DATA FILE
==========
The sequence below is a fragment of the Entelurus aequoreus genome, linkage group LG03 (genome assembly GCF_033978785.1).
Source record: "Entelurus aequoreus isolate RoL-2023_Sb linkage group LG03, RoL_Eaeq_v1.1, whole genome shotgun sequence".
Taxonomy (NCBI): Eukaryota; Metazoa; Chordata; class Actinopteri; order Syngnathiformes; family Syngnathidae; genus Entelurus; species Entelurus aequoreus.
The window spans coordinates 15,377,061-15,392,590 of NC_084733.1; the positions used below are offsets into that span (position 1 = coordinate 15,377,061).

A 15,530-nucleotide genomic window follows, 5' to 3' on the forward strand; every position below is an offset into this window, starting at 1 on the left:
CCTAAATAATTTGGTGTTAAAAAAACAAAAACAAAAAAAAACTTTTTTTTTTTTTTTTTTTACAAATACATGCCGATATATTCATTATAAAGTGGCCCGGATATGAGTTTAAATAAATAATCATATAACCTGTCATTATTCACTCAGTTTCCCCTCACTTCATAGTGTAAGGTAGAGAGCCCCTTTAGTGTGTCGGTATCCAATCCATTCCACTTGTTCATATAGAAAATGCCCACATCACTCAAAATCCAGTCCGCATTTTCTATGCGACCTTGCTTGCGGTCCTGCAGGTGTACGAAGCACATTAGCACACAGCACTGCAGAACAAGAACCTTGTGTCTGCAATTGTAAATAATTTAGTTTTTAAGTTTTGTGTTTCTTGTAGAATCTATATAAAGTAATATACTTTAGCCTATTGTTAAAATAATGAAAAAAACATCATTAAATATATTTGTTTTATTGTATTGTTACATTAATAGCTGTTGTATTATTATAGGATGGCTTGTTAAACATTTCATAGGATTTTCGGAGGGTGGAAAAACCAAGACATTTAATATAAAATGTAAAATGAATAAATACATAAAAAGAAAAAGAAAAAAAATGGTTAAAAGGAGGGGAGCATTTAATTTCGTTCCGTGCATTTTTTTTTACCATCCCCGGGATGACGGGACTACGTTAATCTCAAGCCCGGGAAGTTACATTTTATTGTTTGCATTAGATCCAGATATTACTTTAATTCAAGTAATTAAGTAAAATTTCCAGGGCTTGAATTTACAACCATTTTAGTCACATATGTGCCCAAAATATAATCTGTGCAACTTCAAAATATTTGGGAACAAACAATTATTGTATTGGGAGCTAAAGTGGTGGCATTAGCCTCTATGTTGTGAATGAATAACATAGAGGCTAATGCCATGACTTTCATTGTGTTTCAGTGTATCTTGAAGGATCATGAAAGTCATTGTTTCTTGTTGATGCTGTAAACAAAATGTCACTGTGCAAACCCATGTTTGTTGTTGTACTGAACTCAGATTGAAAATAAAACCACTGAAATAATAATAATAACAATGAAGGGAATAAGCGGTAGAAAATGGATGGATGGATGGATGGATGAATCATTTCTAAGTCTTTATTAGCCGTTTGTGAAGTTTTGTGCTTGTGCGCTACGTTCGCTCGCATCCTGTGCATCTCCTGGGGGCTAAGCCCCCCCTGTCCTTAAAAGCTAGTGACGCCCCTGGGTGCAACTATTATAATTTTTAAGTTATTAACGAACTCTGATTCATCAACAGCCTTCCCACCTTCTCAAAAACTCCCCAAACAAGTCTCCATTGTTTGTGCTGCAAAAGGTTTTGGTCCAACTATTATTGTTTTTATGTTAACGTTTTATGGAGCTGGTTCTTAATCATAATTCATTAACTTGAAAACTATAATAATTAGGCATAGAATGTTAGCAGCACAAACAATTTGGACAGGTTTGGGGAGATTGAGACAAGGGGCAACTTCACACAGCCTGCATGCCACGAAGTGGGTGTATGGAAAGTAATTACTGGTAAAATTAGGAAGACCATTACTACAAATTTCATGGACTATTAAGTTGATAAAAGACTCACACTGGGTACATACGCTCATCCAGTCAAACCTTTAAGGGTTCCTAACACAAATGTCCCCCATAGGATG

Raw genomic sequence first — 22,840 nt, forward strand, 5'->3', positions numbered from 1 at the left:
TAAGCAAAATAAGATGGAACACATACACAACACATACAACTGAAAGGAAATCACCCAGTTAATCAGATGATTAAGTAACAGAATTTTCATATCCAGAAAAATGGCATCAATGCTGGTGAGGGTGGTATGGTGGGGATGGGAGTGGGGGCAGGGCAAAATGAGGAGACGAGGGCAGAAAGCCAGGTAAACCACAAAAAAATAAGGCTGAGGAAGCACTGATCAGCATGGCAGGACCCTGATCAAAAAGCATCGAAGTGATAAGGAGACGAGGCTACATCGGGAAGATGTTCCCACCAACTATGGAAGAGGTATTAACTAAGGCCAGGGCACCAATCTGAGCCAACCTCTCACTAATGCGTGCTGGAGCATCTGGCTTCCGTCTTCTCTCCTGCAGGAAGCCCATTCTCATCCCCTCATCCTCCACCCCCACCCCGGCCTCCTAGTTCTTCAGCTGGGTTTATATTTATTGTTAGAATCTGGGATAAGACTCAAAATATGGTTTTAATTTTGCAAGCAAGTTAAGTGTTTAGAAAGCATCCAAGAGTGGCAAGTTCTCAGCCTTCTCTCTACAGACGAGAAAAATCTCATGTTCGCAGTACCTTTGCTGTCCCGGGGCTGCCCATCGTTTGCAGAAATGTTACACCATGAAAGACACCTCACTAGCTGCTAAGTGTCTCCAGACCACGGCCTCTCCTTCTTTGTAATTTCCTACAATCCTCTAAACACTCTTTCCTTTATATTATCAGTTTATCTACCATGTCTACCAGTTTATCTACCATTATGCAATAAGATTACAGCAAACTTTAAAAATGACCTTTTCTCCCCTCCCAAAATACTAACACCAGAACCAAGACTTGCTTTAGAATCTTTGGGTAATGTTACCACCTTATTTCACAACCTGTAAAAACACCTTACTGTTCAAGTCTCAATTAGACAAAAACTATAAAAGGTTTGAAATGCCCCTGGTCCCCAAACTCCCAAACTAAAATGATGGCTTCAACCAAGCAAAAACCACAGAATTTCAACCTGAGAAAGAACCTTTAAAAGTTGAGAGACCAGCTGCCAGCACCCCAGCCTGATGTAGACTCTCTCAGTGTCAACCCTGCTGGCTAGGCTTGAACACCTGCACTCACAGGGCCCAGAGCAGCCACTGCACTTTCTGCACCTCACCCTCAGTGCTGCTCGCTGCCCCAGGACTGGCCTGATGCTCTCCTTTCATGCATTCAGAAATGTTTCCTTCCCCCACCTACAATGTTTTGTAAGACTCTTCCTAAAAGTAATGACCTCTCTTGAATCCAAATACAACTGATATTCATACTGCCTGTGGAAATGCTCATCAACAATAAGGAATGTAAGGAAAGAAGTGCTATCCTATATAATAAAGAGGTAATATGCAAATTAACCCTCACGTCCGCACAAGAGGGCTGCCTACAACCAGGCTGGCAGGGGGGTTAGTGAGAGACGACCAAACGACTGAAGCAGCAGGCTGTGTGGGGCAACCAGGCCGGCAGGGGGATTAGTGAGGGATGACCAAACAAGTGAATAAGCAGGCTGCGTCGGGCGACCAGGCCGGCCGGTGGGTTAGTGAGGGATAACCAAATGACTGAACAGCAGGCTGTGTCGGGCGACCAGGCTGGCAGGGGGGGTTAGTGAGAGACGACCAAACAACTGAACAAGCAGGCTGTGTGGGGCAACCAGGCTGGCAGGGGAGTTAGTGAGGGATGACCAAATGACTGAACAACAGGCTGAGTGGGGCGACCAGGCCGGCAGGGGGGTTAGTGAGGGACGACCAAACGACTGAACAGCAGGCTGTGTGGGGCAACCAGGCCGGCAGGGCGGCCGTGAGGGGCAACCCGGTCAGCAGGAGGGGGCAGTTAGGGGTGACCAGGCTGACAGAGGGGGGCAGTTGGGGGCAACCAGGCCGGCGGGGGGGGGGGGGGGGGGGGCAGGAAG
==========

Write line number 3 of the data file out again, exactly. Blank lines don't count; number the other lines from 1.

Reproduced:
Taxonomy (NCBI): Eukaryota; Metazoa; Chordata; class Actinopteri; order Syngnathiformes; family Syngnathidae; genus Entelurus; species Entelurus aequoreus.